(COLORADO) — The House Health and Insurance Committee unanimously passed legislation to cap the cost of epinephrine ejector devices, or ‘EpiPens,’ by a vote of 10-0, Friday on Feb. 3.

The EpiPen Affordability Program created through HB23-1002 allows uninsured Coloradans to apply for low-cost EpiPens. Those with a prescription can apply online through the Colorado Division of Insurance.

New legislation caps out-of-pocket costs for EpiPens
(Photo Illustration by Joe Raedle/Getty Images)

Under this bill, insurance carriers are required to cap out-of-pocket costs of EpiPens to $60 for a 2-pack. The bill also requires manufacturers to give access to the EpiPen Affordability Program on their websites.

Currently, EpiPens cost Coloradans 43 times what manufacturers spend to make them, according to Representative Javier Mabrey, D-Denver. Corporations are notorious for increasing drug prices leaving families with no choice but to budget large expenses for life-saving medication, stated Rep. Mabrey.

“Price gouging has emptied the pockets of Colorado families for far too long, which is why we’ve introduced this bill to limit profiteering off of this life-saving medicine,” said Rep. Mabrey.

Epinephrine auto-injectors are commonly referred to by the trademark name ‘EpiPen,’ which was acquired by one company in 2007. Since then, prices have increased over 660% to $690 for a 2-pack, per a press release. EpiPens expire a year after purchase, forcing Coloradans to spend hundreds of dollars annually for medication they may not even use.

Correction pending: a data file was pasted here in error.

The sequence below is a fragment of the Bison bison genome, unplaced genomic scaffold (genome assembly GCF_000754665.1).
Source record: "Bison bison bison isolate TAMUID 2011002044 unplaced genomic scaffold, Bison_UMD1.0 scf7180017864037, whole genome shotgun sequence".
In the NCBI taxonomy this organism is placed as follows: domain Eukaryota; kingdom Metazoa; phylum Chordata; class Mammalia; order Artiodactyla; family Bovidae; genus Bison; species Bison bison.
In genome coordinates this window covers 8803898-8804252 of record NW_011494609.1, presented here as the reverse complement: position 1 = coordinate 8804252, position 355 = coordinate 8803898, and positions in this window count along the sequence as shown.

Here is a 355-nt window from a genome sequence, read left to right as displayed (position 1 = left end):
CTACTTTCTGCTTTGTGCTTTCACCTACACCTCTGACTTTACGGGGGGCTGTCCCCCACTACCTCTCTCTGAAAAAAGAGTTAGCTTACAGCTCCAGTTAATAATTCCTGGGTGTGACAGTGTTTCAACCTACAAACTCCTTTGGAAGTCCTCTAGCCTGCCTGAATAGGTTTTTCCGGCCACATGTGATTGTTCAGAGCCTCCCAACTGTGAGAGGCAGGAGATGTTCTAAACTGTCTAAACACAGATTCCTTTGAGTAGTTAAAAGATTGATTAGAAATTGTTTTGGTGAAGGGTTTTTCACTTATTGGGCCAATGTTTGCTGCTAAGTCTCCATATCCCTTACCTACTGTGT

EpiPens are medical devices used to dispense epinephrine, a hormone that quickly combats life-threatening reactions including swollen airways and rapidly dropping blood pressure. It is commonly used by those with moderate to severe allergies, in addition to other medical issues, to prevent fatal anaphylactic reactions.

“Limiting out-of-pocket costs will greatly improve access for people of color, low-income, disabled, rural, and senior communities that are both more reliant on emergency medication like EpiPens and less likely to have health insurance coverage,” said Representative Iman Jodeh, D-Aurora. 

report from 2021 found that racial and ethnic, rural, disabled, lower-income, and LGBTQ+ communities are more likely to be exposed to living conditions that can lead to health problems. For example, Black, Indigenous, and People of Color (BIPOC) as well as lower-income communities are more likely to live in areas with poor air quality, which can cause children to develop long-term asthma issues.

With over 500,000 Coloradans experiencing severe food allergies and over 430,000 Coloradans with asthma, HB23-1002 aims to help nearly a million individuals and families across the state get low-cost access to emergency medication, per a press release.